Fiddler on the Roof: The Cost of Tradition
William Shakespeare once wrote, “All the world’s a stage, and all the men and women are merely players.” If viewed through the lens of one’s own life, that may be found to be true.
Shakespeare took the picture of a stage to describe the complexities of life, which often reflects emotions in ways people cannot always verbally describe.
When sitting down in a theater, the audience is invited to see themselves on the stage, relating to the characters as they embark on a journey of joy and pain that is strangely familiar. By the drop of the curtain, characters can become like family, telling a story similar to the audiences’.
Fiddler on the Roof is not just the story about a poor, Jewish milkman named Tevye. It is a story about humanity; one that exposes the risk we take in holding on to the security of our past or choosing to loosen our grip when the future starts knocking at the door of the present.
The lights dimmed in Chrysler Hall, and the all-too-familiar notes of a fiddle broke the silence, revealing a man with a modern-looking red parka, book, and glasses. He recited the traditional script but while looking down at the pages of his small book – as if to read about a distant memory.
As the fiddler played the opening song, the man began to peel away the red-toned outerwear to reveal his prayer shawl, cover his previously uncovered head, and set the book aside to transform right before our eyes into the main character of Tevye.
Such a slight addition to the production had not been seen before it made its second debut on Broadway in 2016, yet it shows the timelessness of Fiddler all in the opening act.
The red parka is symbolic of modern-day refugees who struggle to be who they are amidst so many other powerful forces. It makes an appearance for only a few moments at the beginning and at the end of the show, but it is a statement without words concerning a fight for freedom that so many are subjected to. It is depicted on a stage to show that just beyond it, the same troubles are still alive and well.
The opening song “Tradition” is foundational to the rest of the show because it is what causes Tevye to wrestle when his three eldest daughters wish to go against tradition in some way all in the name of love. It is in each of their individual loves and eventual marriages to unlikely men that tests the way Tevye should and wants to act.
Hence, the Fiddler is more than simply another actor in the company. He can be found weaving himself in and out of scenes with his bow to his fiddle, playing the songs that correspond with the struggle of whether or not the tune should be sung as the world around us is demanding a different melody.
The show is a witness to the evolution of Tevye’s relationship with Jewish traditions as he sees how their rigidity can be the cause of pain in someone who he dearly loves.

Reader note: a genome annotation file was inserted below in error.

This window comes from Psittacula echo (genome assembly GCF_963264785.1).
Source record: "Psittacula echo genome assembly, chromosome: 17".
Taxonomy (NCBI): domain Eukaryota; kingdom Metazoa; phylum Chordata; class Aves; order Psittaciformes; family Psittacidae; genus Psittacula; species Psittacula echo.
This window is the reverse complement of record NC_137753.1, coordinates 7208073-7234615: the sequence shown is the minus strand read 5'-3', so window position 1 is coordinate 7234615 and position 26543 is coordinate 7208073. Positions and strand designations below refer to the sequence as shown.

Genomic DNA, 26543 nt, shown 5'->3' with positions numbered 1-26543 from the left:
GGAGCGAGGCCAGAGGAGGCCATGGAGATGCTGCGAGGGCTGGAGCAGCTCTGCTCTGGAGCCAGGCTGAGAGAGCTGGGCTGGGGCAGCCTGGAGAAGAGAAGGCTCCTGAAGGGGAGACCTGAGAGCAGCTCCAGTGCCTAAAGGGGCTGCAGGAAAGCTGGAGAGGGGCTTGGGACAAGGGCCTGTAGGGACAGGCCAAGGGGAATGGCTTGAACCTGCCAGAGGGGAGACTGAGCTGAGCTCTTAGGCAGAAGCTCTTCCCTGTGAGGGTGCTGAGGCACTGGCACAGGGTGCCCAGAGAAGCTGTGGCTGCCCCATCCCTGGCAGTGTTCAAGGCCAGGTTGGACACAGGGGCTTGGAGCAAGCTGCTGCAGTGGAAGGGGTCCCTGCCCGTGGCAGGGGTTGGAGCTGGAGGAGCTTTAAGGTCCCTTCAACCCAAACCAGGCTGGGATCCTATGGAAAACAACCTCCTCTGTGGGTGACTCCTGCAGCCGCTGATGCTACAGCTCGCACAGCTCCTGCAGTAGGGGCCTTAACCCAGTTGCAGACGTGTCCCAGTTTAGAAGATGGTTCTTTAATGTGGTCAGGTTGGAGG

While Tevye’s familial life undergoes drastic changes, tensions continue to brew against the Jews of Anatevka and the European Jewish population as a whole.
There are many individual differences presented throughout this play, but Tevye is always the one who seems to get along with everyone. That is until his friendliness can no longer fend off the weight that difference carried at this time and the Jews were persecuted through fear and by a hand appearing so much greater than their own.
All in all, this particular production, directed by Tony winner Bartlett Sher, was outstanding.
The story itself wouldn’t be what is without the original book by Joseph Stein, the inspiration of Jerome Robbins from the Broadway production, and the timeless musical numbers and lyrics of Jerry Bock and Sheldon Harnick.
The orchestra, conducted by Michael Gildin, beautifully brought forth the music that so diligently breathed into the laughter and pain of the story.
The cultural dancing that accompanied the storyline was originally choreographed by Hofesh Shechter and recreated by Christopher Evans for this tour.
Each set, designed by Mikiko Suzuki Macadams, was wonderful to witness as they evolved into scenes and became like another character in the show. Tevye being played by Israeli actor Yehezkel Lazarov added a distinct uniqueness to the character that not everyone can deliver in that role.
The final scene that presents the Jews of Anatevka walking and carrying all of their belongings after being forced out of their home, becomes such a powerful picture when their walk turns into a circle around the Fiddler.
It is again a statement to endlessly navigating around the things we hold dear while still feeling distant from them because of someone else’s wedge.
Tevye enters the stage wearing the red parka once again and turning the last page of the book he began reading at the beginning of the show. He looks up from that final chapter and his eyes meet with the Fiddler’s one last time.
Without words, he motions for the Fiddler to join him in the circle, deciding to keep the traditions of his homeland as a reminder of who he is while journeying to someplace foreign.
I always put myself on that stage because many years ago, my family lived it. Had my Jewish great-grandparents not left Poland when they did and came to America to leave behind the beginnings of anti-Semitism that were fomenting there, I would probably not be here writing this article today.
Hence, “Fiddler on the Roof” is my story. But once you see it for what it truly is you begin to realize that in many ways, it is your own as well.
While this production has left Norfolk, Fiddler on the Roof is a meaningful play to read or watch over break- it’s sure to be in your local library!
Image courtesy of Broadway Norfolk.